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ALA Releases ‘Your Guide to the 2014 ALA Elections’ Digital Flipbook

The American Library Association (A.L.A.) announced on Friday, March 7, 2014 that as it “gears up for its 2014 elections, an electronic election guide is once again available to help inform members about the candidates and the election process. ‘Your Guide to the 2014 ALA Elections’ contains general information about the ALA presidency, recent ALA presidential initiatives, and biographical information about the two presidential candidates. Information about the ALA Council, recent Council actions, and links to information about this year’s 72 Council candidates is also provided.”

The guide is available as a digital flip book or in PDF format. This, as well as other information about A.L.A. elections can be found on the election page on the A.L.A.’s Web site. A special pod and feature slide on the A.L.A. Homepage will also take one directly to election information.

For the sixth year in a row, the A.L.A. is holding its election exclusively online. To be eligible to vote, individuals must be members in good standing as of Friday, January 31, 2014.

Polls will open at 9:00 a.m. C.D.T. on Wednesday, March 19, 2014. Between March 19th and March 21st, the A.L.A. will notify voters by e-mail, providing them with their unique passcodes and information about how to vote online. To ensure receipt of one’s ballot, members should watch for emails from: ALA Election Coordinator, noreply [at] directvote.net. The subject line will be “ALA 2014 election login information below.”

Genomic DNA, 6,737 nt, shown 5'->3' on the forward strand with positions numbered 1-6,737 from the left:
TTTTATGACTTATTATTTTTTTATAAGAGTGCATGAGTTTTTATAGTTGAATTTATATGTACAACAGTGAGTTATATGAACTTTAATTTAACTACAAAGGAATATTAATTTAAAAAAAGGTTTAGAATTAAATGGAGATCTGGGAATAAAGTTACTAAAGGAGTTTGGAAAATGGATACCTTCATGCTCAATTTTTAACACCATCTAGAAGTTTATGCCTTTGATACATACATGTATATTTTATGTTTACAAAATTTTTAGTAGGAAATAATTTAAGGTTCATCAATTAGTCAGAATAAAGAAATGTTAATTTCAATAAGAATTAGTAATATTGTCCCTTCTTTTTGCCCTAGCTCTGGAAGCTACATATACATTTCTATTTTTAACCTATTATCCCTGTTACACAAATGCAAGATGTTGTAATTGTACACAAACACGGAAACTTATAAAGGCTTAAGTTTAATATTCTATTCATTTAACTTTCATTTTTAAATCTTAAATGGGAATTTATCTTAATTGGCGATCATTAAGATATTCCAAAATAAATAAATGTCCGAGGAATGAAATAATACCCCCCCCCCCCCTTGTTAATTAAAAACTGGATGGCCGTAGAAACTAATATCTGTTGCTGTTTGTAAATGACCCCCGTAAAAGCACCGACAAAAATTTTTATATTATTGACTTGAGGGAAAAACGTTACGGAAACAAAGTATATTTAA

The polls will close on Friday, April 25, 2014 at 11:59 p.m. C.D.T., and the Election Committee will meet on Friday, May 2, 2014 at the A.L.A. offices to certify the election. Election results will be released following that meeting.
Although the election is being conducted online, there remains one exception. Members with disabilities and without Internet access may obtain a paper ballot by contacting A.L.A. customer service at 1 (800) 545-2433, ext. 5. Those without Internet access at home or work can easily access the election site by visiting their local public (or in many instances academic or school) libraries.